Healthcare professionals, throughout the United States, have been learning to manage HIPAA compliance to adhere to industry requirements. One component that the healthcare industry must comply with is the Security Risk Assessment (or SRA), which must be completed annually. The Security Risk Assessment includes, not only your processes and procedures, for managing protected health information, it also includes a thorough review of your IT Infrastructure, including areas such as:
Business Continuity Procedures
Secure data transmission
All of these issues are critical to the security and privacy of your patients’ information, and performing a security risk assessment can be time-consuming and difficult. WheelHouse Solutions’ HIPAA risk assessment team has worked hard to make these assessments as quick and painless as possible, so that you can focus on your patients.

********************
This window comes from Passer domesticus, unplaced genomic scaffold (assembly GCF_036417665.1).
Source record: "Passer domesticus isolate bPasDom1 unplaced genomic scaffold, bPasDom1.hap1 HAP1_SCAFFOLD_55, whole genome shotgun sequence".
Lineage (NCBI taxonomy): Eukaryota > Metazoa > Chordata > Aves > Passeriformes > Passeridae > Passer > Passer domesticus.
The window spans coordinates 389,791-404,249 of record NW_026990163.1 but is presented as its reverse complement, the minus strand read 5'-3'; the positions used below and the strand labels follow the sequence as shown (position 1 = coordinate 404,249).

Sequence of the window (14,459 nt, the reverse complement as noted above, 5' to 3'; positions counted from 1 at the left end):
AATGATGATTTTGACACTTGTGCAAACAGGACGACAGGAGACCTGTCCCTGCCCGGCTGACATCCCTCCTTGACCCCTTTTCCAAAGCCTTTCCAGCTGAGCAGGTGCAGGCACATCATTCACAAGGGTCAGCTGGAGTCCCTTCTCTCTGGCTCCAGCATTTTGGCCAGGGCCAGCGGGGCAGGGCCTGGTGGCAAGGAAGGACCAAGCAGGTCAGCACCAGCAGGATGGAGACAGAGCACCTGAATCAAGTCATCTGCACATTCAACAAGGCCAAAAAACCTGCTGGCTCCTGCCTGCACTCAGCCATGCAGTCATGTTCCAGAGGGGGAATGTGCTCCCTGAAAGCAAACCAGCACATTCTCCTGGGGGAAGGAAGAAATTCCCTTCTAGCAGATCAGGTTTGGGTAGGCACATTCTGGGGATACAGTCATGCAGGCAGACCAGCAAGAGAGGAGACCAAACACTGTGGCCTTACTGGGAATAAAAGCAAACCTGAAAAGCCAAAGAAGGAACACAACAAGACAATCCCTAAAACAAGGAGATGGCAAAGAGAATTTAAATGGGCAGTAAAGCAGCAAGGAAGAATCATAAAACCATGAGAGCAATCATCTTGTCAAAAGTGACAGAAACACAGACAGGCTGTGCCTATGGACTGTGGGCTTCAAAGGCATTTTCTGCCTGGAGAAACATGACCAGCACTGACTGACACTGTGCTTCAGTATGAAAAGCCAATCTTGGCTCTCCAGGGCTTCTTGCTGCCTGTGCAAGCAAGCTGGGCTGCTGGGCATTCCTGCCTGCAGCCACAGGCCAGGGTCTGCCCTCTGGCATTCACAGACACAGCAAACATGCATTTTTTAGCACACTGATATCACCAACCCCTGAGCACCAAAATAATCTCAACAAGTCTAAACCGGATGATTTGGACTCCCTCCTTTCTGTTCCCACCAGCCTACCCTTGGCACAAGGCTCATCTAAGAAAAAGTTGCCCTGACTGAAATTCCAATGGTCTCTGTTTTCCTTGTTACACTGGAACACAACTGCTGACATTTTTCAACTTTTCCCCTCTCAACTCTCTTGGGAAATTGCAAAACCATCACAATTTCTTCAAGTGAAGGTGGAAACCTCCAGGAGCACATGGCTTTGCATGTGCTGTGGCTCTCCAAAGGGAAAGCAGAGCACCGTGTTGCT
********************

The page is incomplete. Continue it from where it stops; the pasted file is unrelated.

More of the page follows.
What you get
Our risk assessment provides you with a full, audit-ready report, that explains to you where you are at-risk and what changes you can make to reduce the risks. We will run an analysis of your IT environment, including scans that will help you identify where you have protected health information. When we leave, you can feel confident that you have a plan that will keep you in compliance.
Security Risk Assessment FAQs
Who is required to complete an annual SRA?
Any organization that maintains, tracks or, otherwise, has access to protected health data is required to complete an annual SRA, particularly medical professionals, such as chiropractors, dentists, general practitioners and other medical specialists.
Is Security Risk Analysis optional for small providers?
In a word – No. All providers who are “covered entities”, under HIPAA, are required to perform a risk analysis. Additionally, any providers who receive EHR incentive payments are required to perform a SRA, as well.
Is it true that EHR vendors are not responsible for compliance?
While an EHR vendor may be able to provide information, or training, on privacy and security aspects, relating to their product, they are not actually responsible for making their products compliant with HIPAA’s Privacy and Security Rules. It is, solely, the responsibility of the “covered entity” to complete an SRA.